Tuesday, September 20, 2011


In 1987, the first time I went back to college, I took an advanced English comp class at Tarrant County Junior College in Fort Worth. It was an advanced class because we did our composition on computers! We each had a Mac SE with 2 mb of memory and a 20 mb hard drive. We printed our documents on dot matrix printers. So much for advanced.

Anyway, one of our assignments was to write an essay on success. The premise was, when we came to the end of our days, what things would make us feel like our lives had been a success.

I think I had to rewrite that essay four or five times… maybe six. My idea of success and my teacher's idea were not the same. She wanted me to have tangible—measurable—evidences of success. I don't even remember what I wrote as the final paper. I'm sure it was something she settled for because I got an A in the class, but it wasn't something that satisfied my idea of success.

Now, having lived half a century and hoping for half a century more, I still can't pen tangible evidences of a life of success. If success has to be tangible, I'm not it. I live in a modest home on a modest income. Like many, I juggle more money that I save. It won't take long to settle my estate after I'm gone. My will amounts to two words: All done.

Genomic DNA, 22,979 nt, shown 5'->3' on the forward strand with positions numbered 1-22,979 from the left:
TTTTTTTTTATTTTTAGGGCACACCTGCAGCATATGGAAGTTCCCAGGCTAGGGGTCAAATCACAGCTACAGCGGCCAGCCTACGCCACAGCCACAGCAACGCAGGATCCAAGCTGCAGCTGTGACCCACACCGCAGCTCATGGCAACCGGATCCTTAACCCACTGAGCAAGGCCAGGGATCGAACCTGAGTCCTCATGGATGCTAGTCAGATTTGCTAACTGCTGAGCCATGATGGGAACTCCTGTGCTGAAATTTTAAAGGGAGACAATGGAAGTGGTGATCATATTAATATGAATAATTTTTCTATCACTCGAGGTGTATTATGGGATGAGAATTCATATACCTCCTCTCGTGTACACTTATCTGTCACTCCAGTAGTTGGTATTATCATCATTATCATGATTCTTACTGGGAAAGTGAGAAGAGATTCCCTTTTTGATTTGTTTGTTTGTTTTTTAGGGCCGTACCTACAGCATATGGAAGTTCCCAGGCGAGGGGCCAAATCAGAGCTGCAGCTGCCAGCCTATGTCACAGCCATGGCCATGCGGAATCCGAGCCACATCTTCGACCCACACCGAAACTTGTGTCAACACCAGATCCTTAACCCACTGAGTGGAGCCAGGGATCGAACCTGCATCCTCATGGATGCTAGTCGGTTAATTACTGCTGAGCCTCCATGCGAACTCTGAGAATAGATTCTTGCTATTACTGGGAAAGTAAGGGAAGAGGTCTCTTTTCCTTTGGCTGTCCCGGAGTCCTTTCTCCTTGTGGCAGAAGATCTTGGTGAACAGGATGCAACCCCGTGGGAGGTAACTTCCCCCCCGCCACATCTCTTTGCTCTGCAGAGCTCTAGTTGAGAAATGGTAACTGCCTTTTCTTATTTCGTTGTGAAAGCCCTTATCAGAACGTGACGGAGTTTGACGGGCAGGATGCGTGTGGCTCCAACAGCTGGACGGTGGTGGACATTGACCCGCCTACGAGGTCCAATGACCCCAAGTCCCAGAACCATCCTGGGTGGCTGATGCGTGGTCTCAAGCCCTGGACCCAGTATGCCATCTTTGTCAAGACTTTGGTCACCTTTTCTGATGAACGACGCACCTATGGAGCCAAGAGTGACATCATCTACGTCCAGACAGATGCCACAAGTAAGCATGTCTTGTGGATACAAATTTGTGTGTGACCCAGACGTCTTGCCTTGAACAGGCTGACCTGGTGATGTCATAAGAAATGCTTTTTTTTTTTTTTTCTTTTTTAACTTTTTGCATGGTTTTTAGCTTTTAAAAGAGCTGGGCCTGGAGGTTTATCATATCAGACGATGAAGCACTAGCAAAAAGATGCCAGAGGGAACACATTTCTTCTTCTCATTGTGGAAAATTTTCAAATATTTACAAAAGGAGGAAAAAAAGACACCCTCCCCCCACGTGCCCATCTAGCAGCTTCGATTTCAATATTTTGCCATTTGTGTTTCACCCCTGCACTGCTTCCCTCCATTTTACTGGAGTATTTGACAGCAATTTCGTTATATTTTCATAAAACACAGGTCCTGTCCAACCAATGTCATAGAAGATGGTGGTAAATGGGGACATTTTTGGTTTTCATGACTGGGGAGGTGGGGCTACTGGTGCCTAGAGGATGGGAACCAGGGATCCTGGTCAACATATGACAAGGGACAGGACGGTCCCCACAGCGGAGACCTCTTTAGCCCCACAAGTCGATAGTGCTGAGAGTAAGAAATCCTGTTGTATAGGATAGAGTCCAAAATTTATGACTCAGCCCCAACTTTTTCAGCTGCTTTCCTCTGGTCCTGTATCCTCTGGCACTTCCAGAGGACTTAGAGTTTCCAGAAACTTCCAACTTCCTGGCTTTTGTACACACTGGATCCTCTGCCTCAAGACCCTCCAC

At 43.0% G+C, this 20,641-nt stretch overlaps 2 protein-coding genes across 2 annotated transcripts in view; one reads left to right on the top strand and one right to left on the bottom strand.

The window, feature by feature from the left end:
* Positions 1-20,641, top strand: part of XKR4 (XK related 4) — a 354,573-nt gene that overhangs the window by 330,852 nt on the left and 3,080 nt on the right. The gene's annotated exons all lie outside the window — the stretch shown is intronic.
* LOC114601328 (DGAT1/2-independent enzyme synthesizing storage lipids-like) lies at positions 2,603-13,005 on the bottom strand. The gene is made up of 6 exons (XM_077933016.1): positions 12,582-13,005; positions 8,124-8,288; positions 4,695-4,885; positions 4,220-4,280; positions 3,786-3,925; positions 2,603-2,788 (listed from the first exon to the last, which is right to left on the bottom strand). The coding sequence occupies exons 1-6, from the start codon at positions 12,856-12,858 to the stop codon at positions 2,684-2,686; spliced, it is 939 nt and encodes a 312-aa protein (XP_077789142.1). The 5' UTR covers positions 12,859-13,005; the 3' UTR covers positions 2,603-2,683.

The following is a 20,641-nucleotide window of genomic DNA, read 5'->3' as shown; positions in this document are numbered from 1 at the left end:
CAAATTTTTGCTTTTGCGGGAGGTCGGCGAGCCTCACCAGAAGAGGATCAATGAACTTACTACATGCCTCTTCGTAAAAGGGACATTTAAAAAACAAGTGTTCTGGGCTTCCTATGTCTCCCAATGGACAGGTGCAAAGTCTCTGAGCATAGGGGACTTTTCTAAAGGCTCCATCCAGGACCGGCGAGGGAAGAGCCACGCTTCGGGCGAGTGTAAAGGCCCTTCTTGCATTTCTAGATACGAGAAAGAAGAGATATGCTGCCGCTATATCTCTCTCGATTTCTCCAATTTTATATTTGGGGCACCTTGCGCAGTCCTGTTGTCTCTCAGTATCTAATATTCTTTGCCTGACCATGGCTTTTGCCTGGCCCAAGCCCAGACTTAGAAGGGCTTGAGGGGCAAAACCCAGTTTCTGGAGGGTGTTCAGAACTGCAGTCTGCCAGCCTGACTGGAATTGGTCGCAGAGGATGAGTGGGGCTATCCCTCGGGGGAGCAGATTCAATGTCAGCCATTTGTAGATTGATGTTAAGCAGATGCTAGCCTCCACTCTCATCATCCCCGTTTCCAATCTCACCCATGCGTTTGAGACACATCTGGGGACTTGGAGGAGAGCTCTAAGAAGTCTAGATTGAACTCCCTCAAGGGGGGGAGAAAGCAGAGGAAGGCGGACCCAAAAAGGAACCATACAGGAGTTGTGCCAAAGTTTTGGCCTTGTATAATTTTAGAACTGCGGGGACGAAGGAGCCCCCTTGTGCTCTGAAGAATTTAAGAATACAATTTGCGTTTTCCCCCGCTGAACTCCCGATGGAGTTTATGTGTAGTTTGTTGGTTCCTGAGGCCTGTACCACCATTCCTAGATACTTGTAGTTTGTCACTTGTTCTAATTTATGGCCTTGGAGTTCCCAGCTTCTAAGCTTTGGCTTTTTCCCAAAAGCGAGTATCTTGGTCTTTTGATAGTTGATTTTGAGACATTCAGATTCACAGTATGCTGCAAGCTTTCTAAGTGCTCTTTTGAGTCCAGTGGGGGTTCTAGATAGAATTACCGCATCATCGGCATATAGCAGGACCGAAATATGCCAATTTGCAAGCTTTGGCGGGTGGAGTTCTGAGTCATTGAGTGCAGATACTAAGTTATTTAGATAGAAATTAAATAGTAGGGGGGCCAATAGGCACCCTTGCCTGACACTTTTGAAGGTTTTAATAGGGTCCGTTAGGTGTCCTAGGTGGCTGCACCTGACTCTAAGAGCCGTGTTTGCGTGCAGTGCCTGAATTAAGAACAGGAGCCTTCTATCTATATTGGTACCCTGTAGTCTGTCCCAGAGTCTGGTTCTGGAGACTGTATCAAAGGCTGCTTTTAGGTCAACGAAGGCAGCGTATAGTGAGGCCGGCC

But success? There are things I want the people close to me to know and remember. I want my husband to know he was loved wildly and unconditionally and supported 1000%. I want my children to have been better, not bitter, because I was their mom. I want my grandchildren to have a heritage worth cherishing. I want my friends to remember me as someone who listened to the good and to the bad and always gave them the benefit of the doubt.

There are things I want the people around me to remember. I want them all to know that I loved Jesus. I want them all to know the Jesus I love.

I want Jesus to say, "Well done, thou good and faithful servant."

Those things aren't tangible, they are beyond measure.